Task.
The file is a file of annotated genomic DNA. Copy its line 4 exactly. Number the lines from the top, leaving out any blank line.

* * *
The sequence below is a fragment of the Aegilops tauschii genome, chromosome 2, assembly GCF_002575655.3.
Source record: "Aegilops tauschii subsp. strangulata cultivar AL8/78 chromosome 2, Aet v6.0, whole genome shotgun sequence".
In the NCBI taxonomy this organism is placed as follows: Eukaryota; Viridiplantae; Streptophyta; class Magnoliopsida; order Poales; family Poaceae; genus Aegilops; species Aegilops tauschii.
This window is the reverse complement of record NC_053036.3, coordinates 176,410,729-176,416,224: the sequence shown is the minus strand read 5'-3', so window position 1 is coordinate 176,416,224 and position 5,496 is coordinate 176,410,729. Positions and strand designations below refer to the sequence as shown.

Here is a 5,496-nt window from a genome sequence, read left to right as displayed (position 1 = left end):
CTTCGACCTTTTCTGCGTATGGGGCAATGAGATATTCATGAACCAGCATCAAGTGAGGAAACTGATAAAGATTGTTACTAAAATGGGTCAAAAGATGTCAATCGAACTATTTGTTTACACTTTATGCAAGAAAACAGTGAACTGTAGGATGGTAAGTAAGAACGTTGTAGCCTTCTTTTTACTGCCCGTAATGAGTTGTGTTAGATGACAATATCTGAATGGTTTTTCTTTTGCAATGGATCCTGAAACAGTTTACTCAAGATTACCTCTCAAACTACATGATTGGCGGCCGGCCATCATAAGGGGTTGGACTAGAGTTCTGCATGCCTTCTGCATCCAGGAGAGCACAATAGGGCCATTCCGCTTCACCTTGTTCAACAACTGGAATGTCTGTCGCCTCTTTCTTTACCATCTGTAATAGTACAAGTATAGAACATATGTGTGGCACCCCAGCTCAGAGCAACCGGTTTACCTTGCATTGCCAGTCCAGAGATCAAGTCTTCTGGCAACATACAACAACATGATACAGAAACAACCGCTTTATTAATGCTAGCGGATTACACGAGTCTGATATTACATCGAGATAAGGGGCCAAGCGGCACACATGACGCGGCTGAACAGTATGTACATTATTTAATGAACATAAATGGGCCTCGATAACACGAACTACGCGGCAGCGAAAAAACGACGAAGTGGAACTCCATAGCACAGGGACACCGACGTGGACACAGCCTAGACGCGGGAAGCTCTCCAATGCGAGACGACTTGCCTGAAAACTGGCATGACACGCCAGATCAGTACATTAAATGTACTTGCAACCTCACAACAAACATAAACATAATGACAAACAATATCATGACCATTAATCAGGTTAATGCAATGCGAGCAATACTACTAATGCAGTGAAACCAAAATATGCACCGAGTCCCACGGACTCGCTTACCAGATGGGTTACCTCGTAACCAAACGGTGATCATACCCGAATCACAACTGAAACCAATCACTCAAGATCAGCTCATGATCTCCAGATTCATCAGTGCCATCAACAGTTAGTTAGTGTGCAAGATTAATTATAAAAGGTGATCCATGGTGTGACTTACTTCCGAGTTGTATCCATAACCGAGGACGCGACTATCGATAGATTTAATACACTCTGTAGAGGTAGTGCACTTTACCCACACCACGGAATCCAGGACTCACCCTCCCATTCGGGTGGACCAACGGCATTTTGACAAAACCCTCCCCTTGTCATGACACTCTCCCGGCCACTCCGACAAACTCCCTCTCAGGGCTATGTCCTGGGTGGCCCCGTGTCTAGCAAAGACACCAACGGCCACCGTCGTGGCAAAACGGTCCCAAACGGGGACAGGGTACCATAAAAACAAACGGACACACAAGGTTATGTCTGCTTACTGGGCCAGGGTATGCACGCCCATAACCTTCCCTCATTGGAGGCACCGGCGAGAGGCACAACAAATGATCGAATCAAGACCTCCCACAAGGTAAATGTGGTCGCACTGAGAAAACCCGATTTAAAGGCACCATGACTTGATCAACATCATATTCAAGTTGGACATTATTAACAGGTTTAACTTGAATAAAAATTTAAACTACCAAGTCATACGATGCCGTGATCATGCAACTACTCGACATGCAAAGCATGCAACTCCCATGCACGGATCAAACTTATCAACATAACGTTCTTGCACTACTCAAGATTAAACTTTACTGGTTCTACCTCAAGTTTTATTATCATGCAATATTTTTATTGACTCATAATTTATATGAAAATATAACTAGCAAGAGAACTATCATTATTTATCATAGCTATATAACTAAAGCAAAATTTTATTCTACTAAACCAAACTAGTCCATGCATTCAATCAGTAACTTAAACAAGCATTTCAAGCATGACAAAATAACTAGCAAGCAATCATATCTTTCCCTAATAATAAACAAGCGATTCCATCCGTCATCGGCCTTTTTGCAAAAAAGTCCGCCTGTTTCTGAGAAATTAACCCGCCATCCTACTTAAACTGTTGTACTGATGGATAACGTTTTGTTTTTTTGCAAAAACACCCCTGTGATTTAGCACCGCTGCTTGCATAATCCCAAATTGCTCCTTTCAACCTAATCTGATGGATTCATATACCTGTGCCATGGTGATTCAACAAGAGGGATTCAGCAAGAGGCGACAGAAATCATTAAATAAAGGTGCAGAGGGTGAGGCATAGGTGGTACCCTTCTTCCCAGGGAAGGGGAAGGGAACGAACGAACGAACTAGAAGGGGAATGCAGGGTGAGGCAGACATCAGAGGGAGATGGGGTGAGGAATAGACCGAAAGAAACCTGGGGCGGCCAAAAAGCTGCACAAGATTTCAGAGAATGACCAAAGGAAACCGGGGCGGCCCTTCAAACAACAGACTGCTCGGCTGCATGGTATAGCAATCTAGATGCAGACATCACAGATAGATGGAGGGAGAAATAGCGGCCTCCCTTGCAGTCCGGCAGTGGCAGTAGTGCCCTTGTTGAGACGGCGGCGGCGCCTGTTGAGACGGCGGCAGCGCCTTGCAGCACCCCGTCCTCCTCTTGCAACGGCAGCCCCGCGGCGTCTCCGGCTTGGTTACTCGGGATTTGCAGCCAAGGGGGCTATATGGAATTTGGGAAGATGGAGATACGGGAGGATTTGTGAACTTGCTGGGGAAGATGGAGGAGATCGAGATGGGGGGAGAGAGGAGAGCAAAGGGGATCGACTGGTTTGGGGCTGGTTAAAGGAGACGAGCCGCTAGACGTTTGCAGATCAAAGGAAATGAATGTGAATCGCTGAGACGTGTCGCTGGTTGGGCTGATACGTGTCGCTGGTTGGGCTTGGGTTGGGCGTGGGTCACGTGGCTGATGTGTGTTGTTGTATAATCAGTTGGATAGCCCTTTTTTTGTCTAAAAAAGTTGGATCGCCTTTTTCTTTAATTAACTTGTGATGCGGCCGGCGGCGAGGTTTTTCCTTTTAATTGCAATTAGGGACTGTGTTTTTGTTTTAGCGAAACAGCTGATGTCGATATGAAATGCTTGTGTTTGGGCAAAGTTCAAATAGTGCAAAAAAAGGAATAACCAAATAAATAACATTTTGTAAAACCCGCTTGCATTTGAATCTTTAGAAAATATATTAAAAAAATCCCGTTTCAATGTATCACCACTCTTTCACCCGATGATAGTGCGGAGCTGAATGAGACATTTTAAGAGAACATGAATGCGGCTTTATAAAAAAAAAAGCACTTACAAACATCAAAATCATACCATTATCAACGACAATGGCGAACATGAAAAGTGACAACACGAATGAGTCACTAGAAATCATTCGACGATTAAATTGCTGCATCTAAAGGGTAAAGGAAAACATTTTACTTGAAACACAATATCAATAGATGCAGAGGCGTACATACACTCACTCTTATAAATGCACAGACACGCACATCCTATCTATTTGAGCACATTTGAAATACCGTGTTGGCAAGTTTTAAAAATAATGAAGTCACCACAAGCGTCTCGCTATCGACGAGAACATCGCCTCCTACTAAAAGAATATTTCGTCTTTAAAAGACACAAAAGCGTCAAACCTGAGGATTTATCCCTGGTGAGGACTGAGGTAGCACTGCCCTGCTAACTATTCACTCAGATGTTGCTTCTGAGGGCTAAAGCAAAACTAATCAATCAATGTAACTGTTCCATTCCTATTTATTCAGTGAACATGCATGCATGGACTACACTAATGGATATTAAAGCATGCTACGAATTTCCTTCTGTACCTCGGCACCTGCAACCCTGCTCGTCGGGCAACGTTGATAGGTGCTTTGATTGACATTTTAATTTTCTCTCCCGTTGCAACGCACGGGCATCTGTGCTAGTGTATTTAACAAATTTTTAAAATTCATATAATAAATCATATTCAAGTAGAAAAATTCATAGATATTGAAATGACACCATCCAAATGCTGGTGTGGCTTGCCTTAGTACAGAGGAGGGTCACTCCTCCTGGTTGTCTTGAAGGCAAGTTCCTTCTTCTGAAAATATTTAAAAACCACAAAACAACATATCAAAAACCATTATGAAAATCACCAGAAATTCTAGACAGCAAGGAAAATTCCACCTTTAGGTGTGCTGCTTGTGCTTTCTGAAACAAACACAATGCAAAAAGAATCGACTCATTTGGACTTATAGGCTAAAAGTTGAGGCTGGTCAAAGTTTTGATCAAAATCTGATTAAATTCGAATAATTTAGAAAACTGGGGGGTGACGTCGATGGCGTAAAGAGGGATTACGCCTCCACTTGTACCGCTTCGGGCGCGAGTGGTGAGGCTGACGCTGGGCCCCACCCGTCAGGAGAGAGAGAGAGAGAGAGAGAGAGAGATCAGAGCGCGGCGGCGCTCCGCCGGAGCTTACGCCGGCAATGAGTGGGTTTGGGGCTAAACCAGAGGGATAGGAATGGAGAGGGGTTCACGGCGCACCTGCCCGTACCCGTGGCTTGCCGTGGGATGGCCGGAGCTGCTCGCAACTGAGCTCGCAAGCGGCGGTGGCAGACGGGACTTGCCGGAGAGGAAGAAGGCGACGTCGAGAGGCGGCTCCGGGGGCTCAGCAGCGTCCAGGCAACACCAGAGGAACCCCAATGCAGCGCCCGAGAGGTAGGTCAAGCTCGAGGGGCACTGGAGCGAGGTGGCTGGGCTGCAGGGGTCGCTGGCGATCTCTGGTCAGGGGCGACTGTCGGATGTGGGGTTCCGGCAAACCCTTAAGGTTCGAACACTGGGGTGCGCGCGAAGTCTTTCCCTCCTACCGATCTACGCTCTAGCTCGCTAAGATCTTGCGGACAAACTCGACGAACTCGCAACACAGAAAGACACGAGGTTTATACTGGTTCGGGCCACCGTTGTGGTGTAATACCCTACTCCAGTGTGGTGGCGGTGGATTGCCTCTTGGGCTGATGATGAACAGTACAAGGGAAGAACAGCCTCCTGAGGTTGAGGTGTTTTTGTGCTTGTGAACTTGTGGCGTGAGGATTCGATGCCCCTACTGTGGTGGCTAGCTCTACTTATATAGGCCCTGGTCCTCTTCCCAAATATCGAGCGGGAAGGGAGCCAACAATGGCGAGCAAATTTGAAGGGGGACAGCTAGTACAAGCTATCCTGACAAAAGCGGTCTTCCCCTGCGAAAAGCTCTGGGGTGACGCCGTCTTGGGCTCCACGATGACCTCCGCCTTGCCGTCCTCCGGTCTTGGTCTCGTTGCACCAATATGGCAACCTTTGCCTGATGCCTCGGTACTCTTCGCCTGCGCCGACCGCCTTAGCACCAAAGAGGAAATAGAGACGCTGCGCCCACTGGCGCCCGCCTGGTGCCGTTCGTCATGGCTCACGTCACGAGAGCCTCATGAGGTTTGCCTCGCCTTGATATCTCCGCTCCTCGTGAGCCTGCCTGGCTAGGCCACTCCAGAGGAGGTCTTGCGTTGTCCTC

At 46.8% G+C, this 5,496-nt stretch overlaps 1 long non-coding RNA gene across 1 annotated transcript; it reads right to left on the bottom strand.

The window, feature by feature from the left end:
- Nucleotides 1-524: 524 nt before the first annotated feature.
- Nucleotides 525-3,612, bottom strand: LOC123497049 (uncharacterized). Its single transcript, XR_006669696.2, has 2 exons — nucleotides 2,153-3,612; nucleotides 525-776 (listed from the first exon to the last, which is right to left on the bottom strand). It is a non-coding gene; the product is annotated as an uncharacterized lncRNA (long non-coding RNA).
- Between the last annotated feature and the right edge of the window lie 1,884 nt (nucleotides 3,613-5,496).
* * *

This window is the reverse complement of record NC_053036.3, coordinates 176,410,729-176,416,224: the sequence shown is the minus strand read 5'-3', so window position 1 is coordinate 176,416,224 and position 5,496 is coordinate 176,410,729. Positions and strand designations below refer to the sequence as shown.